India could lead world in creating open and connected stacks

India connected stacks
Google CEO Sundar Pichai. REUTERS/Jim Young

Sundar Pichai, the chief operating officer Alphabet and Google, said that India could be “a shining example” for creating open and connected stacks, and the company will be a constructive partner to the Indian government.

India already working with stacks

“I think India can be a shining example. Look at what India has accomplished with the UPI, Aadhaar and the payments stack, and you will see the value of having an open, connected stack which works. And that is what the internet is. Having responsible regulation which preserves all of this are some of the core elements,” Pichai told the Economic Times in an interview during his recent visit to India.

“India will stand to benefit a lot as it will be a successful exporter in this digital economy. So, I think it’s a balance, and that’s what I see in a lot of the proposals (by the Indian government). We will be a constructive partner,” he added.

Google is currently working with Reliance Jio, Airtel and a number of startups to bring affordable internet access to millions of Indias. “Improving 5G connectivity has been a big part of the focus of the digitisation fund,” Pichai said.

The company had previously invested in Jio and Airtel through its digitisation fund. It is now focused on startups and will further make investments through its fund.

“I think AI offers an opportunity for many more. We want to make sure we are using the India Digitisation Fund to contribute there with a focus on sectors like agriculture and healthcare,” he said.

Google concerns

Google was recently penalised by the country’s Competition Commission of India twice for abusing its market dominance with Android and its Play Store billing system. Pichai, however, expressed concerns over the regulations and CCI’s orders.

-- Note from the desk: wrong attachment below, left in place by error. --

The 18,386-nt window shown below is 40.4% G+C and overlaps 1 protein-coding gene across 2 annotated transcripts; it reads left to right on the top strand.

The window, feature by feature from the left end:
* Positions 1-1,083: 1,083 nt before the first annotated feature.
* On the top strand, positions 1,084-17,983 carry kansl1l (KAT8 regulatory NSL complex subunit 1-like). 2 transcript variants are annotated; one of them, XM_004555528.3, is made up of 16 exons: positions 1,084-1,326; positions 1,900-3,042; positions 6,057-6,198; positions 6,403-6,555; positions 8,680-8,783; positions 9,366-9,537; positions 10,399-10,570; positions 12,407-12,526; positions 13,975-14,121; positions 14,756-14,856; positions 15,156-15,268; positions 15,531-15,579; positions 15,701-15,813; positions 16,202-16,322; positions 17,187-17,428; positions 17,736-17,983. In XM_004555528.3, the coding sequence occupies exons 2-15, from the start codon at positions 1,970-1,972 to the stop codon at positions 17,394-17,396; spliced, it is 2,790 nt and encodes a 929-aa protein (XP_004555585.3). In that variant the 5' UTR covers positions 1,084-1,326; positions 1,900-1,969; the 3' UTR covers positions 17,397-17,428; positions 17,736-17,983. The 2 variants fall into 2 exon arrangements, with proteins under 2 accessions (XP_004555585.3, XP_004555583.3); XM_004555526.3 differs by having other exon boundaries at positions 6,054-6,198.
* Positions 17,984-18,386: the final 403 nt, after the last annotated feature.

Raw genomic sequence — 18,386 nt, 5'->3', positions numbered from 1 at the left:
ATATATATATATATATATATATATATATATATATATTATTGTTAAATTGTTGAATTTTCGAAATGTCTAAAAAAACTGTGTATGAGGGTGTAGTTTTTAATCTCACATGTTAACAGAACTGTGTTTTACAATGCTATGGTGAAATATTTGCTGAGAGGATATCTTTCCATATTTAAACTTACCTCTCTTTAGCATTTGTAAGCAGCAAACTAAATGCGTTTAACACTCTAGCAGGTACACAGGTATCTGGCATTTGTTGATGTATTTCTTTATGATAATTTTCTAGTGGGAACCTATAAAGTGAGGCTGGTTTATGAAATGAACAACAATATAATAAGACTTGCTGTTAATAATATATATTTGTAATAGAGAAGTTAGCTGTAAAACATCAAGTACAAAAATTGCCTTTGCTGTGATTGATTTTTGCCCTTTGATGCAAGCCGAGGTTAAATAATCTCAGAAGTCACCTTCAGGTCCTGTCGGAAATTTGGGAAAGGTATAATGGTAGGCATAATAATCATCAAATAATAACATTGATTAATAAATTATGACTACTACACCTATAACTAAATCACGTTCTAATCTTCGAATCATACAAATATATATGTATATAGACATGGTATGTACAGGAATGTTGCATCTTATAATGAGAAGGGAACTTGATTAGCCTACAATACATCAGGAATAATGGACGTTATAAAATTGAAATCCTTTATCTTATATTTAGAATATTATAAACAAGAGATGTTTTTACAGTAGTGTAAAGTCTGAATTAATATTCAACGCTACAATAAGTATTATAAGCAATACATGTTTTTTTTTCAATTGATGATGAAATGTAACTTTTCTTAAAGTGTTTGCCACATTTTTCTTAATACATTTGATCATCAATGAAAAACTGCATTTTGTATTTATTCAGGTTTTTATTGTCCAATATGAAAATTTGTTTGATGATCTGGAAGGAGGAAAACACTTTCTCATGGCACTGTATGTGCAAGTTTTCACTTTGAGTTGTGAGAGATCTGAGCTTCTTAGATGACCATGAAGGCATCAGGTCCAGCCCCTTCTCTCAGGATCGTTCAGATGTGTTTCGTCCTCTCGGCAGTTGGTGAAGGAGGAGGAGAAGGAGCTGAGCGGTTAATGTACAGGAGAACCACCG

“I am definitely concerned by some of the aspects of the ruling. I think it can really set back user privacy and security. It’s important to make sure that we work hard to protect users through it all. We will very respectfully engage.  There is a legal process as well, and our teams are evaluating the next steps. It is important that we are able to continue to provide Android in a way that works for India well. I will be open to feedback as well and make sure we are working through it,” he said.

Pichai said that Google invests a lot in Android, which is used by many OEMs (original equipment manufacturers). “It has powered this digital revolution, including bringing access to hundreds of millions of users. Developers have used it to scale. So, I think it is functioning well.”

Google, he said, is investing a lot in the metaverse, adding that computing will continue to evolve.

“We have been thinking about it (metaverse and augmented reality) for a while. You already see us build the next-generation augmented reality (AR) experiences into our services, be it multi-search Google lens or maps with an immersive view. These are all AR experiences, taking into account the real world. Obviously, down the line, we will have computing form factors which will evolve beyond phones. That vision of AR we are excited about. We think about it as a platform like we have done with mobile,” he added.

India drafting lots of tech regulation

India is currently drafting a lot of tech regulations, such as the Telecom Bill, new Data Bill and the overall revision of the IT Act. Pichai, while commenting on these steps, said that given the scale and role that technology plays in society, governments, including in India, have the right to ensure citizens’ security and privacy.

“I think it makes sense. We see this around the world. It’s important for India to think this through. We want to be responsible and constructive partners. We have been here a long time and are committed to India for the very long term. It’s important to me that we are a responsible local company in the context of helping India through its Digital India vision,” he added.

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